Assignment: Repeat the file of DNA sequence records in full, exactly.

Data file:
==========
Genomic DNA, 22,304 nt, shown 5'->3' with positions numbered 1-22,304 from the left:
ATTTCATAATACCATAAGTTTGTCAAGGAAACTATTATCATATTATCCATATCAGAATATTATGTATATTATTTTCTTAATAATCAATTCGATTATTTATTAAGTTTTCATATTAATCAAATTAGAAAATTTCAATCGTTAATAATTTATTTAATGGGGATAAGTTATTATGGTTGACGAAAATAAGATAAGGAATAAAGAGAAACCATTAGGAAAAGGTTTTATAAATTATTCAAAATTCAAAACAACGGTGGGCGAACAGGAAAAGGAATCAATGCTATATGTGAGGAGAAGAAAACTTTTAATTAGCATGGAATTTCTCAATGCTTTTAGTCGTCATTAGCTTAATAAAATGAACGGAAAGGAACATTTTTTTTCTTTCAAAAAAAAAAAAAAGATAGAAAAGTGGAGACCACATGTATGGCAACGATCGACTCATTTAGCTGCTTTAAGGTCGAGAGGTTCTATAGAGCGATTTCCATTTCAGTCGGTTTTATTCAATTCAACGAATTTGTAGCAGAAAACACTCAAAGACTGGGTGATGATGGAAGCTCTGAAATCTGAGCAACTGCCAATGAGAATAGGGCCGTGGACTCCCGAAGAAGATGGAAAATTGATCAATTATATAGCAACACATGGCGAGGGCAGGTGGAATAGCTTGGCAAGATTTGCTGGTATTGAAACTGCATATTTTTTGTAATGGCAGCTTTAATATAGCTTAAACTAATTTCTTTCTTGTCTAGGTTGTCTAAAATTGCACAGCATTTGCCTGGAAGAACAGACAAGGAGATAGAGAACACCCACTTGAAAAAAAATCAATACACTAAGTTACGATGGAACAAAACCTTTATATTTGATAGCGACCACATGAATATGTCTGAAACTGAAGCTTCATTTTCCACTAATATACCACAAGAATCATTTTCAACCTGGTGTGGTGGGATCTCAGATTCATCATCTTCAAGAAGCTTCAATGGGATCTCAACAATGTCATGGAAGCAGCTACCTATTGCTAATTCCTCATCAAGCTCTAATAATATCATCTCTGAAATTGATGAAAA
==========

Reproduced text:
Genomic DNA, 22,304 nt, shown 5'->3' with positions numbered 1-22,304 from the left:
ATTTCATAATACCATAAGTTTGTCAAGGAAACTATTATCATATTATCCATATCAGAATATTATGTATATTATTTTCTTAATAATCAATTCGATTATTTATTAAGTTTTCATATTAATCAAATTAGAAAATTTCAATCGTTAATAATTTATTTAATGGGGATAAGTTATTATGGTTGACGAAAATAAGATAAGGAATAAAGAGAAACCATTAGGAAAAGGTTTTATAAATTATTCAAAATTCAAAACAACGGTGGGCGAACAGGAAAAGGAATCAATGCTATATGTGAGGAGAAGAAAACTTTTAATTAGCATGGAATTTCTCAATGCTTTTAGTCGTCATTAGCTTAATAAAATGAACGGAAAGGAACATTTTTTTTCTTTCAAAAAAAAAAAAAAGATAGAAAAGTGGAGACCACATGTATGGCAACGATCGACTCATTTAGCTGCTTTAAGGTCGAGAGGTTCTATAGAGCGATTTCCATTTCAGTCGGTTTTATTCAATTCAACGAATTTGTAGCAGAAAACACTCAAAGACTGGGTGATGATGGAAGCTCTGAAATCTGAGCAACTGCCAATGAGAATAGGGCCGTGGACTCCCGAAGAAGATGGAAAATTGATCAATTATATAGCAACACATGGCGAGGGCAGGTGGAATAGCTTGGCAAGATTTGCTGGTATTGAAACTGCATATTTTTTGTAATGGCAGCTTTAATATAGCTTAAACTAATTTCTTTCTTGTCTAGGTTGTCTAAAATTGCACAGCATTTGCCTGGAAGAACAGACAAGGAGATAGAGAACACCCACTTGAAAAAAAATCAATACACTAAGTTACGATGGAACAAAACCTTTATATTTGATAGCGACCACATGAATATGTCTGAAACTGAAGCTTCATTTTCCACTAATATACCACAAGAATCATTTTCAACCTGGTGTGGTGGGATCTCAGATTCATCATCTTCAAGAAGCTTCAATGGGATCTCAACAATGTCATGGAAGCAGCTACCTATTGCTAATTCCTCATCAAGCTCTAATAATATCATCTCTGAAATTGATGAAAA